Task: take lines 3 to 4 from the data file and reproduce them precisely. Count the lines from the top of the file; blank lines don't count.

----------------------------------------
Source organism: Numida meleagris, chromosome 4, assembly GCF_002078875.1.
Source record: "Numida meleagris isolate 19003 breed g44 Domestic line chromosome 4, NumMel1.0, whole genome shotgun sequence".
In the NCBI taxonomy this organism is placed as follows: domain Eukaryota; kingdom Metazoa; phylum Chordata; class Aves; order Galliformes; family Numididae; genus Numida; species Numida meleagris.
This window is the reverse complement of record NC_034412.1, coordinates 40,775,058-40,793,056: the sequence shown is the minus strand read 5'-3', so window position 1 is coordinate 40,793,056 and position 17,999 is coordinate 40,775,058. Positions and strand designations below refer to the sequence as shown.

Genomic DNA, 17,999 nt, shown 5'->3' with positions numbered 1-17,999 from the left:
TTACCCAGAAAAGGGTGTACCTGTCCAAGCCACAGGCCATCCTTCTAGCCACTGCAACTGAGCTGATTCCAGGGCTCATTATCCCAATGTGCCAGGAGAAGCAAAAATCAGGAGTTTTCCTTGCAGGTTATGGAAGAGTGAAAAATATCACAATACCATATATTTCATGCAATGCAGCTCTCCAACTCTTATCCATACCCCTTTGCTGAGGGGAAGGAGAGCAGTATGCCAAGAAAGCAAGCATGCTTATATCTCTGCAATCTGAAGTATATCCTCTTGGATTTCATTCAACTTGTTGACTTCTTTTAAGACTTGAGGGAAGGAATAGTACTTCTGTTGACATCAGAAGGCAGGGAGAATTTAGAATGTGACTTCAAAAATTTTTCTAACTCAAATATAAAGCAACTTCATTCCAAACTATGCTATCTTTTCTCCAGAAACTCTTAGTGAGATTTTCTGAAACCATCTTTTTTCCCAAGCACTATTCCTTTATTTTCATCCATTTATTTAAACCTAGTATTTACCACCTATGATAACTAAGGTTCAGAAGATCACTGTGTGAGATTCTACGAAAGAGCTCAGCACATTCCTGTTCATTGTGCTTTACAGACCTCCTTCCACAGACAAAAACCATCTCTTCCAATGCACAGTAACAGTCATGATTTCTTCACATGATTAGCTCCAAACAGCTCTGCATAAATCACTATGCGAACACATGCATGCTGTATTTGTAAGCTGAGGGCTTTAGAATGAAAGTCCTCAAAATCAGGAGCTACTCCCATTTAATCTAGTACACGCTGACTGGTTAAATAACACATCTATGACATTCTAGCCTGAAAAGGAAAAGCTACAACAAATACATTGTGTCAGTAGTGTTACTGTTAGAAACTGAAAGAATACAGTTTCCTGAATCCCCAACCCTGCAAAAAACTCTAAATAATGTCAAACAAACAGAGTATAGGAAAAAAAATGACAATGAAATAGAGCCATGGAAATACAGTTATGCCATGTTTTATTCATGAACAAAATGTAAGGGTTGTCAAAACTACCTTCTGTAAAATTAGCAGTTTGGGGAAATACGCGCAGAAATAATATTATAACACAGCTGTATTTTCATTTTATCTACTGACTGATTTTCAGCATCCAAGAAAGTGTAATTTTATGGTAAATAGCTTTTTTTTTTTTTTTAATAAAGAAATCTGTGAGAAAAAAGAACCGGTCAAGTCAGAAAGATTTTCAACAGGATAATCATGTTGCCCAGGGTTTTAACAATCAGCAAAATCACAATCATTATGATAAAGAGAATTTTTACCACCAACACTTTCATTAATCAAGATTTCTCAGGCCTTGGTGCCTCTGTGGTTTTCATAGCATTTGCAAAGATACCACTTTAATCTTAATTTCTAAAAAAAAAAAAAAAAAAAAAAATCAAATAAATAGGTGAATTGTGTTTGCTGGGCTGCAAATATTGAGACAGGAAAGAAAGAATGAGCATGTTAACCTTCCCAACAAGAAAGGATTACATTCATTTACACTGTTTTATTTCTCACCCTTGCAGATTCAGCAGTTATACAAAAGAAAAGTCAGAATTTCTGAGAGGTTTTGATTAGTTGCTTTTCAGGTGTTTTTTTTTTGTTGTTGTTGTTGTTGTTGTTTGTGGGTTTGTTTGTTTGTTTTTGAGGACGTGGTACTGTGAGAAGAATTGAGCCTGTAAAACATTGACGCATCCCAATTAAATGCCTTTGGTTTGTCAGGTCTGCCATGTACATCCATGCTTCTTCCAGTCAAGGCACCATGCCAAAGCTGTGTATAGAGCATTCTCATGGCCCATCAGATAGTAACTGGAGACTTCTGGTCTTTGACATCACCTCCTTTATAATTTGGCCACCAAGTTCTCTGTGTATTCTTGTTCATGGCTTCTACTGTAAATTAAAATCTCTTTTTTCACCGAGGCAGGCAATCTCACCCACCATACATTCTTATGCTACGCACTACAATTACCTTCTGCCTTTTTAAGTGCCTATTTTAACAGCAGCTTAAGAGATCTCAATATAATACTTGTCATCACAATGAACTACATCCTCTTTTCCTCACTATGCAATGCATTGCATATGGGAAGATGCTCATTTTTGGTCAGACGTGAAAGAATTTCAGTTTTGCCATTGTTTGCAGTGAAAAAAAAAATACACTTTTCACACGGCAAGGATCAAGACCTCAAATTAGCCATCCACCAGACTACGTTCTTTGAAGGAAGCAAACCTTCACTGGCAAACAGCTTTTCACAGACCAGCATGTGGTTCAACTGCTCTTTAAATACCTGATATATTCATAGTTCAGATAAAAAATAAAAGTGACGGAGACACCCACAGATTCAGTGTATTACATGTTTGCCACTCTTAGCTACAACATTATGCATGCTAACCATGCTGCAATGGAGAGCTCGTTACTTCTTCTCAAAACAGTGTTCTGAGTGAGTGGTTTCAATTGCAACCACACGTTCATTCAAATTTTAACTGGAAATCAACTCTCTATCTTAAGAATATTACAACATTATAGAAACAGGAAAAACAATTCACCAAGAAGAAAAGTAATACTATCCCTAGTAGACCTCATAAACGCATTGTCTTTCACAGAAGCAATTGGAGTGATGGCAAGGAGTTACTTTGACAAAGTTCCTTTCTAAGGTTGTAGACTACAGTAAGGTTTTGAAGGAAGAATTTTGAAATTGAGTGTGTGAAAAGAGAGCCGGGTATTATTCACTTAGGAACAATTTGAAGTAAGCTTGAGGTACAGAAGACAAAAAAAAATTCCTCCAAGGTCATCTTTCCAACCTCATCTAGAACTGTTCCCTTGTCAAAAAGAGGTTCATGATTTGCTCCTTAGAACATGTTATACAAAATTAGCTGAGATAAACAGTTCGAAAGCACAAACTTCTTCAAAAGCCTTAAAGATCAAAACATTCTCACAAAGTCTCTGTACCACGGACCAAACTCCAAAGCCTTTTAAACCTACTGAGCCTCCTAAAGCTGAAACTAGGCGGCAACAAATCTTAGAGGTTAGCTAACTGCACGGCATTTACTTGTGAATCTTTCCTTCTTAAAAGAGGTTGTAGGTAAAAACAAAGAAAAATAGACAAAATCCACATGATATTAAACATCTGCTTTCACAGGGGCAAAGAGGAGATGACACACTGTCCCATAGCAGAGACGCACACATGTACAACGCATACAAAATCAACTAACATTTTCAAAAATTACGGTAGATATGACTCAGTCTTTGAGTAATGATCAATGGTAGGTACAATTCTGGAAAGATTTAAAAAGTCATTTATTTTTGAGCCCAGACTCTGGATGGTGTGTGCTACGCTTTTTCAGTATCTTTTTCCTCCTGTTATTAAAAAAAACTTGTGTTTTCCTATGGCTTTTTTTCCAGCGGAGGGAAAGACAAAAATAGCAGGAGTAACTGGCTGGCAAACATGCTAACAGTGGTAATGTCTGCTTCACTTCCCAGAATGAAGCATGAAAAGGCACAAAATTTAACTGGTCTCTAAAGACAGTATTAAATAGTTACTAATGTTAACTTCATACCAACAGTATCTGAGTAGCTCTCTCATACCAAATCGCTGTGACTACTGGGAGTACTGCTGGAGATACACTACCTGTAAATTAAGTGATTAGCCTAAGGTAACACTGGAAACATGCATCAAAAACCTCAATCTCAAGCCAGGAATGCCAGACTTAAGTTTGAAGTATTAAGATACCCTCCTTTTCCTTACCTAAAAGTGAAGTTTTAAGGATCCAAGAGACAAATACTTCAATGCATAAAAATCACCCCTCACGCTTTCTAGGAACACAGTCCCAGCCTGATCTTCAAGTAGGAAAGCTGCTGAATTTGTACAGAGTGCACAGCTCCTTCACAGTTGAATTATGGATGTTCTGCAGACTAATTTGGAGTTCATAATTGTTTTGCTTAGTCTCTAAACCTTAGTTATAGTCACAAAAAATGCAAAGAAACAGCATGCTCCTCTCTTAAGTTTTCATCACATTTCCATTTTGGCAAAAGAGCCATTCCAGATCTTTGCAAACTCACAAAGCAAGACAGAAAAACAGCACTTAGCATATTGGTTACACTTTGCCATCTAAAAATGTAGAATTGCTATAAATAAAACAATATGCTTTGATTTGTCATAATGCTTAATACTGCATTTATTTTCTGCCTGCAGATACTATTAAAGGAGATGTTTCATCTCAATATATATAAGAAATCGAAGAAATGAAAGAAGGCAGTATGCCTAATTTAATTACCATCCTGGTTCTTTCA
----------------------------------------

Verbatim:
In the NCBI taxonomy this organism is placed as follows: domain Eukaryota; kingdom Metazoa; phylum Chordata; class Aves; order Galliformes; family Numididae; genus Numida; species Numida meleagris.
This window is the reverse complement of record NC_034412.1, coordinates 40,775,058-40,793,056: the sequence shown is the minus strand read 5'-3', so window position 1 is coordinate 40,793,056 and position 17,999 is coordinate 40,775,058. Positions and strand designations below refer to the sequence as shown.